'Peak', England, The Peak District, Kinder Scout
Below is an excerpt from my travel blog. Cheers.
This view gives one a sense of the landscape of the midlands region of England. Like a sea of green waves, England's countryside hills and their hollows make their way to the horizon in every direction one looks.
Although the Peak District is a national park and one is free to roam and enjoy this public park, I was surprised to find out that most of Great Britain's countryside is open to the public, whether it be public or private. Known as the 'The Right to Roam', England and Wales fully enacted this law in 2000 and Scotland in 2003. In Scotland, the idea of one's right to universal access to land (known there as the Scots law) is an ancient tradition and extremely important to their culture. England and Wales have more limitations in regard to this law than Scotland. The idea of one's 'freedom to roam' in Great Britain is a topic I encountered a few times while visiting and has been a hot topic in the last decade. This debate has many of the same principles as Americans' right to bear arms. Some agree with this fundamental right, while others look at the the repercussions and question its purpose. Privacy, damage to private property and environmental issues are some of the primary concerns here. I can tell you first hand from my experience in Scotland that the farmers aren't pleased with this law, as the increase in hikers/tourists tramping over their land has caused many problems and is only getting worse.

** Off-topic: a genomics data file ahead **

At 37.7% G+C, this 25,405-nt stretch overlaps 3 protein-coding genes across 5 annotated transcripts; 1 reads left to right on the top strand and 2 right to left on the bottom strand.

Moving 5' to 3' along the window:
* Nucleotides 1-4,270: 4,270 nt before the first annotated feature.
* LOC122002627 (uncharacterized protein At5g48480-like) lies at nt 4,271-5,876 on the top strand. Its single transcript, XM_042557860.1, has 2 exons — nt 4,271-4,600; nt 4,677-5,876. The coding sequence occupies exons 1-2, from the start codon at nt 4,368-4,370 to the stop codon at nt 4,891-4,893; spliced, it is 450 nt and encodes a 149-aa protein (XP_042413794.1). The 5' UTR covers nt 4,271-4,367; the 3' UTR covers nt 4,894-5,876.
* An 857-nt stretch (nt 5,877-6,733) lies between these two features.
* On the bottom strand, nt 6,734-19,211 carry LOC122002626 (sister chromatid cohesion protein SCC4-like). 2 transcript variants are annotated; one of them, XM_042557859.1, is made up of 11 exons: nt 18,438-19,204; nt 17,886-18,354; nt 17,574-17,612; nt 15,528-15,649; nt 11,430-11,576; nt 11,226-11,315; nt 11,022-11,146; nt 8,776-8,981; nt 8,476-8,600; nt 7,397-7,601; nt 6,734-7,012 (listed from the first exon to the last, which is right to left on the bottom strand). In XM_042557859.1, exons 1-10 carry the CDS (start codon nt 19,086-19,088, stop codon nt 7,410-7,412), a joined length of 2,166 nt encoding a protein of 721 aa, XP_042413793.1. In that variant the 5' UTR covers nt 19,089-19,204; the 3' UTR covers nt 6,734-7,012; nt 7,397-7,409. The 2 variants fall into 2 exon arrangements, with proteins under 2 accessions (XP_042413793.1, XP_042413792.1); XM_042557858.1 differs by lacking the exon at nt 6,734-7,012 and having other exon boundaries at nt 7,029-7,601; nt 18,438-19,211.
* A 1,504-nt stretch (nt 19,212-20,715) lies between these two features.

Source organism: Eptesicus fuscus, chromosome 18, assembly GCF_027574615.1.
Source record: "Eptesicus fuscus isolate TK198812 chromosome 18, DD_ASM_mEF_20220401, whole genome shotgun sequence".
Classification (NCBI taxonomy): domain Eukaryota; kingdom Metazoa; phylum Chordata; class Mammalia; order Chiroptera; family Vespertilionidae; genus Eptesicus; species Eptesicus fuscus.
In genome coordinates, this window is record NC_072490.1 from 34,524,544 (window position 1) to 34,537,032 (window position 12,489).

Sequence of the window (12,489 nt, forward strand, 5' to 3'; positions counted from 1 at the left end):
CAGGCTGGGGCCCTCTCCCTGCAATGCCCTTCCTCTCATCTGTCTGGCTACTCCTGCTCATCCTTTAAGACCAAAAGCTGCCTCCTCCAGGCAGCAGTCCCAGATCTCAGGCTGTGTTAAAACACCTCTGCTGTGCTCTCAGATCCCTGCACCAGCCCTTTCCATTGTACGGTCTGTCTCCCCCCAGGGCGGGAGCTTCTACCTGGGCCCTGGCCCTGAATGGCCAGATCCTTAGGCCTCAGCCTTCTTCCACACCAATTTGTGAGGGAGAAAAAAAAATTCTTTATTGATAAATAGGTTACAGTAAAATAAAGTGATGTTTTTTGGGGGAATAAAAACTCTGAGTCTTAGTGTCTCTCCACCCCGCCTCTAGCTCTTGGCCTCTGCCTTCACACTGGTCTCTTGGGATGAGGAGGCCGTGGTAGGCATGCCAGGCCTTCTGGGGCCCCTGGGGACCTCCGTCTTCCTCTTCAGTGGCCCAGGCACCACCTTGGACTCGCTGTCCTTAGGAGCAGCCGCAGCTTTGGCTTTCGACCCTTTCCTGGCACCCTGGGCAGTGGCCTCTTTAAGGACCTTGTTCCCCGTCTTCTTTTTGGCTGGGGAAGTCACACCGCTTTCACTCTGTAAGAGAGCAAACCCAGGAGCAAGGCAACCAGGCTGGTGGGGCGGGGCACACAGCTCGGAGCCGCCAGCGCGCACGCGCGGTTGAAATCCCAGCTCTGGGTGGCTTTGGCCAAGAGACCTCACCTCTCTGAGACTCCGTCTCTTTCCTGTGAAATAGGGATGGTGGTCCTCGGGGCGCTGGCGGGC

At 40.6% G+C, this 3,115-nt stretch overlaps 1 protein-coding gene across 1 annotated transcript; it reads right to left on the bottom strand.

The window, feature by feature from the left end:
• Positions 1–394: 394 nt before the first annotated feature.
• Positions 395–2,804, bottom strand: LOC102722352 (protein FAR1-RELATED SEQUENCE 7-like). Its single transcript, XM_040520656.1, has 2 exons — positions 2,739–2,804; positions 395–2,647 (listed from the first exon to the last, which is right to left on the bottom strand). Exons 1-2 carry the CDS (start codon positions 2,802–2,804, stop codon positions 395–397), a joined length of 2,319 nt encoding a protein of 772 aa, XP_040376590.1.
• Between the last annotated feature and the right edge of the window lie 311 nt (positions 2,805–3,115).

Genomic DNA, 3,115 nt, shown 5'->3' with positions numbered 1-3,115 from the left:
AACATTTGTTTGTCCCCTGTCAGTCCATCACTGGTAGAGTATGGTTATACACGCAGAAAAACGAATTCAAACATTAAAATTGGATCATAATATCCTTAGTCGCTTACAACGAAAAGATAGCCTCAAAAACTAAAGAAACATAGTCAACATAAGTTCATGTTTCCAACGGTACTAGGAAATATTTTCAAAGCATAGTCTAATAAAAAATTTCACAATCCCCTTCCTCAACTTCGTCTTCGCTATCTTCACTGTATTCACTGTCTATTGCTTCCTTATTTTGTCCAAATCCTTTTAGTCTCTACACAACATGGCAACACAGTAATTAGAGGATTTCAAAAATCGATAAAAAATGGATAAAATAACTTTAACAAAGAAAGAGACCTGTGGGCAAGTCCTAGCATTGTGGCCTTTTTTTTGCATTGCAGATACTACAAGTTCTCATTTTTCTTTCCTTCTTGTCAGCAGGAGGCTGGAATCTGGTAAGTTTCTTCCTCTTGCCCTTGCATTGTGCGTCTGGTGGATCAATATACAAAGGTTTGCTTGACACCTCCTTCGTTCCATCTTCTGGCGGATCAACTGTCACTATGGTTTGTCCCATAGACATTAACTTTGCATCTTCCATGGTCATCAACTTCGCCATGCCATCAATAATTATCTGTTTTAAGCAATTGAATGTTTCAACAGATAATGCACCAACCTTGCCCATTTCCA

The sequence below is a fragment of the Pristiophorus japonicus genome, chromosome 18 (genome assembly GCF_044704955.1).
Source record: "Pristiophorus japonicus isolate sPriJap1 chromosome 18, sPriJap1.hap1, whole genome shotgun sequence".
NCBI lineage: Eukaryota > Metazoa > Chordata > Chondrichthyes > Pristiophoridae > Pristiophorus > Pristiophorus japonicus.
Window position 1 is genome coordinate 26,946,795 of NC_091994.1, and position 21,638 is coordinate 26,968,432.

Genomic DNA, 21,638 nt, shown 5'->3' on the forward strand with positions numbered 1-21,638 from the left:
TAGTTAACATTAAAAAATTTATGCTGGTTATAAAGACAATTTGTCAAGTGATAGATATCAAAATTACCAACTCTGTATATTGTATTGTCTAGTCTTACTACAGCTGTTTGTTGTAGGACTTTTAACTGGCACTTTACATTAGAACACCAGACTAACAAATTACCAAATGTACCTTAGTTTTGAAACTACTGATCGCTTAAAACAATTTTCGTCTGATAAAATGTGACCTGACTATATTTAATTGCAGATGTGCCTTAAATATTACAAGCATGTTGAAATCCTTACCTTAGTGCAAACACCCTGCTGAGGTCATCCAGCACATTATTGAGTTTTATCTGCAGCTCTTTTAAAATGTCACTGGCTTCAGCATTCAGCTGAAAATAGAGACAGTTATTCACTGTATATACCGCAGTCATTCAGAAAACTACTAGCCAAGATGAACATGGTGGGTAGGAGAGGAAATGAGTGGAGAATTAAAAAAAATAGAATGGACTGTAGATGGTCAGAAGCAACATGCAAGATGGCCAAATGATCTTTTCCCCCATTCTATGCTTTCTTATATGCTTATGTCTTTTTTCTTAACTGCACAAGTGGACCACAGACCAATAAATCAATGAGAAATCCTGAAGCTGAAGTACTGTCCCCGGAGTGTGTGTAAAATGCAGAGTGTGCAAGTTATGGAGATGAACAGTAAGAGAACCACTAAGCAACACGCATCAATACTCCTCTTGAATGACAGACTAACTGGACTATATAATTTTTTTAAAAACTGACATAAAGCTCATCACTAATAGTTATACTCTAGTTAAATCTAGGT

Above is the a view from Kinder Scout in the Peak District. It is the highest point in the Peak District.